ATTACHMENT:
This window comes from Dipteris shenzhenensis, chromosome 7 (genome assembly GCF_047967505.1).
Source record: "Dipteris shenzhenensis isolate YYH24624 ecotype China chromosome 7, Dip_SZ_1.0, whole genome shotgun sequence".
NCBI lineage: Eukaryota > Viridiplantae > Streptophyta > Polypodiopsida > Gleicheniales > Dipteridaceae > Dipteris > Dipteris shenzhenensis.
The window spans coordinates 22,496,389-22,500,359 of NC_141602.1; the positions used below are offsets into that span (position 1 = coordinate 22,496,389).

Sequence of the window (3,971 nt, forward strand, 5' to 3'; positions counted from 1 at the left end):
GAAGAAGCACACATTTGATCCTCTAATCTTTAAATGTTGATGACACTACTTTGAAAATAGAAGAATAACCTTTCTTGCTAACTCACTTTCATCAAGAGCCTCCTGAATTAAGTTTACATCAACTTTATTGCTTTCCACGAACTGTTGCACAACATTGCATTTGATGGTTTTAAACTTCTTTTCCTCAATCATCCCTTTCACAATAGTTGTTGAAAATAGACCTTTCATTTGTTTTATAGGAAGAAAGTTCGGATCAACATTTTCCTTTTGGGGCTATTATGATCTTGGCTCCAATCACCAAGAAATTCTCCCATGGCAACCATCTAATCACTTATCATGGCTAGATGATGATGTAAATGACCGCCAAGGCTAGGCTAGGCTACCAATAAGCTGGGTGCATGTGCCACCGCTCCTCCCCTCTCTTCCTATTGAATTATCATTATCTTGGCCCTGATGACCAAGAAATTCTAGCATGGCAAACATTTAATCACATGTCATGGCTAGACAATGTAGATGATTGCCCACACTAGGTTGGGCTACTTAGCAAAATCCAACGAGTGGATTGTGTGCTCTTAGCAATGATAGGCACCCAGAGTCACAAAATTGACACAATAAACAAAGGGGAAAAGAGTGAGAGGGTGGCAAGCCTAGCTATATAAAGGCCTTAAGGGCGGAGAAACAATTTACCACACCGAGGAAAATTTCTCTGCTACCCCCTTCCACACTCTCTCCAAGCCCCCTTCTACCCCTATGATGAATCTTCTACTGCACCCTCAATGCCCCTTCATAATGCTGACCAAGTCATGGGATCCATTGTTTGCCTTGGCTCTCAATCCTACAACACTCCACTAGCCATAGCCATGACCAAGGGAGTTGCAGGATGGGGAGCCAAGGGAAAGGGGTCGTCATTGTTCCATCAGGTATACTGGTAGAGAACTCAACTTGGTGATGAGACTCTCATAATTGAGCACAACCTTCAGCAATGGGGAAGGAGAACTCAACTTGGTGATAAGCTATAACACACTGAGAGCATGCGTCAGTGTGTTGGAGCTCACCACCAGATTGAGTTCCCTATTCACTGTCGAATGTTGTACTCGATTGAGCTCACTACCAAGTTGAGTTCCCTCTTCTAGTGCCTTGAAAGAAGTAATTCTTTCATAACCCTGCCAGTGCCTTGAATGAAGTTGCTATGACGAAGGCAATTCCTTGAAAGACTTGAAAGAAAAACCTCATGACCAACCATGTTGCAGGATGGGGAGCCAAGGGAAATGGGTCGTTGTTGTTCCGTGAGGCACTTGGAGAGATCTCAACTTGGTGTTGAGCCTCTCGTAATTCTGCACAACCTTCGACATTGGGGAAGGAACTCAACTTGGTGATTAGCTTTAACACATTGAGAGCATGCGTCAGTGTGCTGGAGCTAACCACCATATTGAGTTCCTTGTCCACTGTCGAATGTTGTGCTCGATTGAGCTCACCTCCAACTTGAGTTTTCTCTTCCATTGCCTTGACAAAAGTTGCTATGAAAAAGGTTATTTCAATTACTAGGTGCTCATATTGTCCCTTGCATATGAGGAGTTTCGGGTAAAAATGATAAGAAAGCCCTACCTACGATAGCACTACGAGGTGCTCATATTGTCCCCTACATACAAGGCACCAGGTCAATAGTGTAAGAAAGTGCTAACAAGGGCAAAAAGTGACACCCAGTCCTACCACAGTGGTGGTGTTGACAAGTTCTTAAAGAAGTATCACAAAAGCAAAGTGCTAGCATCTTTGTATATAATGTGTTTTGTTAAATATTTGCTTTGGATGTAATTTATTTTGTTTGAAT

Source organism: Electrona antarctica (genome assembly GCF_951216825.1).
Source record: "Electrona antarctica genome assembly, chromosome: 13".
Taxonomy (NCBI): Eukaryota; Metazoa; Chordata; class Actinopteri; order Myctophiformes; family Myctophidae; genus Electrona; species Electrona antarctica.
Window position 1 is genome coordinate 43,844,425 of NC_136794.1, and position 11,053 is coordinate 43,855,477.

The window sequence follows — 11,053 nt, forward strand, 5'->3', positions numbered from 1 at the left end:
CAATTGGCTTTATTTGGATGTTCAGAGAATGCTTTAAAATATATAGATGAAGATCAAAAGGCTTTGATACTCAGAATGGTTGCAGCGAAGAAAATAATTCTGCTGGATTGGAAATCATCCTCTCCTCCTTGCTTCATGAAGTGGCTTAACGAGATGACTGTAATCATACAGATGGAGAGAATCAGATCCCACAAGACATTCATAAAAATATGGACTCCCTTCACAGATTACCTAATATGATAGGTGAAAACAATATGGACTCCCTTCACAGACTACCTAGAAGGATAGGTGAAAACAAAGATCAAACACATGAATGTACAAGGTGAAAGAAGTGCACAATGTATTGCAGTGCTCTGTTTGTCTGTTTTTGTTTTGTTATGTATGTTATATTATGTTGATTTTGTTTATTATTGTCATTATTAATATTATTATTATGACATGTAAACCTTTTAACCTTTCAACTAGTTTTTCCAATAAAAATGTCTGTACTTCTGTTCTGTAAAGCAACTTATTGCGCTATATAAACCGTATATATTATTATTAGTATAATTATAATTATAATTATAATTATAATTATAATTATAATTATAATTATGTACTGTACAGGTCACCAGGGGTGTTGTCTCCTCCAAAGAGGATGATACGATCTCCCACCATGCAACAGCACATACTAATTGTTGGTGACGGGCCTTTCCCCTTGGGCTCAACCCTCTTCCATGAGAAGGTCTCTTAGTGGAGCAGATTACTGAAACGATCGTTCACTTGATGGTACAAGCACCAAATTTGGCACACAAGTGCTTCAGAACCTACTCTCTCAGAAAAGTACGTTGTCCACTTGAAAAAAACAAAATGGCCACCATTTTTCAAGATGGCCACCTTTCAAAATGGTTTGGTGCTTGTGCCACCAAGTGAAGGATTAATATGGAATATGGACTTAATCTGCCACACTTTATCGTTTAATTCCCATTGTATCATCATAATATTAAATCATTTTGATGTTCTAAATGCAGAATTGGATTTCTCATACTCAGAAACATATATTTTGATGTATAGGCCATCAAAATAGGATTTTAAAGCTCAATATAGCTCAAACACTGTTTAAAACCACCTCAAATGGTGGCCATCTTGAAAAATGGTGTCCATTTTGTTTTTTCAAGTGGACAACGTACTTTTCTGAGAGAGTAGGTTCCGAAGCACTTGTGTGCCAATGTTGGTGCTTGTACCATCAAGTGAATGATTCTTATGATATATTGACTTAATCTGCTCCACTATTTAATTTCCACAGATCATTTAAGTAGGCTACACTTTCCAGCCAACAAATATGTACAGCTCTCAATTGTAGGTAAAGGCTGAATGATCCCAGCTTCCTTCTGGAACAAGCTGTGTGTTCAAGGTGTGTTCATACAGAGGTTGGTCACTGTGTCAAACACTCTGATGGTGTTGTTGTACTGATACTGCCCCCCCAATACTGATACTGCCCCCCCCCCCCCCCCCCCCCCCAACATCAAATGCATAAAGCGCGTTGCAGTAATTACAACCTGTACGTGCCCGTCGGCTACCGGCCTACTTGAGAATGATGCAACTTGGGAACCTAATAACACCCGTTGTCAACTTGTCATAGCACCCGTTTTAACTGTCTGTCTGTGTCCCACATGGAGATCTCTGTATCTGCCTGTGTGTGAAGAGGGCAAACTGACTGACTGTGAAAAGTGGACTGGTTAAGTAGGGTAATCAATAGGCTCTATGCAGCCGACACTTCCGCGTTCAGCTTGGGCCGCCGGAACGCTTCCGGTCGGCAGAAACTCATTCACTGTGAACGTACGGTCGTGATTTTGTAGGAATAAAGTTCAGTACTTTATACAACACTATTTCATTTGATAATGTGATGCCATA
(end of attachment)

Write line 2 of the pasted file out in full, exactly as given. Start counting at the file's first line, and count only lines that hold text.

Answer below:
Source record: "Dipteris shenzhenensis isolate YYH24624 ecotype China chromosome 7, Dip_SZ_1.0, whole genome shotgun sequence".